“The process was extremely competitive,” said PCIDs President and CEO Yvonne Williams.  “However inclusion of our projects on Todd Long’s investment list signifies that they met the criteria development by the Atlanta Region Transportation Roundtable last year and are of benefit to the Metro Atlanta region.”

The proposed PCID projects approach $600 million in cost, with the lion’s share, $524 million, going to the bus rapid transit and light rail projects along I-285 from the Cumberland Mall area to Doraville.

While the PCIDs seek a part in major transit improvements, Dunwoody’s requests are modest indeed. It is part of the PCID effort for an automated traffic management system and could benefit from the business district’s requests within its boundaries.

The city has two other projects on the transportation’s planner’s list:

Corridor improvements on Mt. Vernon Road from the Fulton County line east to Dunwoody Club Drive ($20 million).

Corridor improvements on Chamblee-Dunwoody Road from I-285 north to Spalding Drive (($14.4 million).

Both of Dunwoody’s busiest streets are considered roads of regional significance. The requests for each include improvements at intersections currently rated F, by state standards. 

In the Mt. Vernon Road request, the city refers to the addition of a continuous center turn lane.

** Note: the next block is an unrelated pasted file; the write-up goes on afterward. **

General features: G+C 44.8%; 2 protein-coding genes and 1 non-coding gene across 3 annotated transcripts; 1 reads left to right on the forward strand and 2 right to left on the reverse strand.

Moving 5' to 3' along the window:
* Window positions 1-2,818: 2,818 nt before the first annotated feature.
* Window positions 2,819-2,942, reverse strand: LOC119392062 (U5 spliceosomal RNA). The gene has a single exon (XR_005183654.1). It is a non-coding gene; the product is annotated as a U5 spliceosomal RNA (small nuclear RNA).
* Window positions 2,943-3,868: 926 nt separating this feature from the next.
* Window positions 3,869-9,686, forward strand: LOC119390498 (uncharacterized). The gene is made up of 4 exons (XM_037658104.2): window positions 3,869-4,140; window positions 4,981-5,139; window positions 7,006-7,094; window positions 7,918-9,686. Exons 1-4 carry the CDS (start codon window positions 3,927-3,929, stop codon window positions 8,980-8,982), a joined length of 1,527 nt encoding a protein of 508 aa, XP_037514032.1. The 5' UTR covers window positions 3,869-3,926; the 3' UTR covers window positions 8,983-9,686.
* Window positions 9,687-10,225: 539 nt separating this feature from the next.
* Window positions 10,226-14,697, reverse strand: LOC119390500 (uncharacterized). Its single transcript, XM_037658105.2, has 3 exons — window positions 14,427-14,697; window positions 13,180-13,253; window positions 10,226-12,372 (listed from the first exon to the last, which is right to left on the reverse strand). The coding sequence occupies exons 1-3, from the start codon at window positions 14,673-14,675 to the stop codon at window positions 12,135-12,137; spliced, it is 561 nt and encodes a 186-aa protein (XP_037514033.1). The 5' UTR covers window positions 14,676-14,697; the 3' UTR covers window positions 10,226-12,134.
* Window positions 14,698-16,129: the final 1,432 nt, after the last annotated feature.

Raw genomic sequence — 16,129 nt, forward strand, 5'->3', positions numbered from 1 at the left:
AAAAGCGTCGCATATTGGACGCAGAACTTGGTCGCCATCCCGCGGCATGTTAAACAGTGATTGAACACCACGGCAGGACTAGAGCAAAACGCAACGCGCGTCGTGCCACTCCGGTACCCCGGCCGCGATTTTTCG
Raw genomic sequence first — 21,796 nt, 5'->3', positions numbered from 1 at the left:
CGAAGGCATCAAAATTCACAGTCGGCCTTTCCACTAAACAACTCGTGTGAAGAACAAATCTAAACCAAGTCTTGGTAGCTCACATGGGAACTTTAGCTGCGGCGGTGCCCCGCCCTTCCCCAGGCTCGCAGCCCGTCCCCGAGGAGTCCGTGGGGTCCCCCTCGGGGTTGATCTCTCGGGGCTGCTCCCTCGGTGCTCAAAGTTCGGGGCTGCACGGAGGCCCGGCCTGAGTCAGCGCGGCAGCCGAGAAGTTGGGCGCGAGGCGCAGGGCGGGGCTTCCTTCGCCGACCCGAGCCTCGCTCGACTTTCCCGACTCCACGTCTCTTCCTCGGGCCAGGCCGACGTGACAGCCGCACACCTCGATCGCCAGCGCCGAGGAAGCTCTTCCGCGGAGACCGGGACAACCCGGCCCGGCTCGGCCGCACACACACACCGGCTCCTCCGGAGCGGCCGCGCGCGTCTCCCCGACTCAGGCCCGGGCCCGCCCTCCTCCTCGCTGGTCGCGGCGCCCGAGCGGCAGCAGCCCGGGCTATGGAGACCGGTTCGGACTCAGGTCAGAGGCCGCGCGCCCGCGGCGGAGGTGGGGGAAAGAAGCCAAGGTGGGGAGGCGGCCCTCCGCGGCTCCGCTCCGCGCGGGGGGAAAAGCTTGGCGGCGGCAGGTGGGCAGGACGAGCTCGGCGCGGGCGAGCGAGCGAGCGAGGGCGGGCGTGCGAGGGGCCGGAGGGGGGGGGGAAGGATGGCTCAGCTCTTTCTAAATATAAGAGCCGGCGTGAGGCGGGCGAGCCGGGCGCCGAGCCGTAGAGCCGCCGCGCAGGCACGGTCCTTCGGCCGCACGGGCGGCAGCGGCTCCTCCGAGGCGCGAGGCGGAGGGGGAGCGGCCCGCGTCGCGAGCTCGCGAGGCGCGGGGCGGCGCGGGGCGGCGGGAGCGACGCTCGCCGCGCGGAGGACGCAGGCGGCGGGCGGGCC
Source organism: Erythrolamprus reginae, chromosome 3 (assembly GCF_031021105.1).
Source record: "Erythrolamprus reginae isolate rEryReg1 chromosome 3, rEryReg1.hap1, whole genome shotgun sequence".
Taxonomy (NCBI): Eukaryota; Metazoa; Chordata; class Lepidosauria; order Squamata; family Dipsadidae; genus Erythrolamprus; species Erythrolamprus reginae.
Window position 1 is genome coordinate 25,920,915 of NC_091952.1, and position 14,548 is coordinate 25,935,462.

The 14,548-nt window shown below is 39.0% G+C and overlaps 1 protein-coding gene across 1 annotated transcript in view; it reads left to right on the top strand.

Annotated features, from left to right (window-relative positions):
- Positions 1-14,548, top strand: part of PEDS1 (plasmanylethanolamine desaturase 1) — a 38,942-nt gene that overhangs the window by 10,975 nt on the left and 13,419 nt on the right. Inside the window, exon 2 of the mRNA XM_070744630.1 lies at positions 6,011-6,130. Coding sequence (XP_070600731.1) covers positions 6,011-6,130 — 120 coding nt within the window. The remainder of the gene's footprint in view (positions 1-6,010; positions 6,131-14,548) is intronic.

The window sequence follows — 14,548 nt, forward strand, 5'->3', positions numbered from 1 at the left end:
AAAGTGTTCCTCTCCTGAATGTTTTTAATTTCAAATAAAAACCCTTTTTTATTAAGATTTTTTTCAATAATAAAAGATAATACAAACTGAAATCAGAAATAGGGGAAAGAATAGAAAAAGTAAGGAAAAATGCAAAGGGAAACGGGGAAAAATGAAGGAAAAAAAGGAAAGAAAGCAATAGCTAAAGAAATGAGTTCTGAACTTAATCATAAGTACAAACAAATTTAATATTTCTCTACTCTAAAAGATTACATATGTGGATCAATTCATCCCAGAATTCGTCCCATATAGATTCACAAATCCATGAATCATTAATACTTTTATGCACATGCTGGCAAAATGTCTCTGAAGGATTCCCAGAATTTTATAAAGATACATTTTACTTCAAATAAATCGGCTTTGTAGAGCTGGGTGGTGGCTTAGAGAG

“In some places it would require widening to add the turn lane,” said city Public Works Director Michael Smith, “but it would require very little additional right of way.”

For Chamblee Dunwoody Road, it refers to multi-modal activity.

Smith said references to multi-modal activities do not mean new transit projects.

“Multi-modal really just means car, pedestrians, bikes plus transit where there are existing bus routes,” he said. “The terminology was taken from the project recommendations in the Village and Georgetown master plans.”

South of Dunwoody in north Brookhaven, the state transportation planner rejected a county request for $10.8 million for corridor improvements on Ashford Dunwoody Road from I-285 south to Peachtree Boulevard. 

He said the project was more suitable for funds from a state Department of Transportation matching program.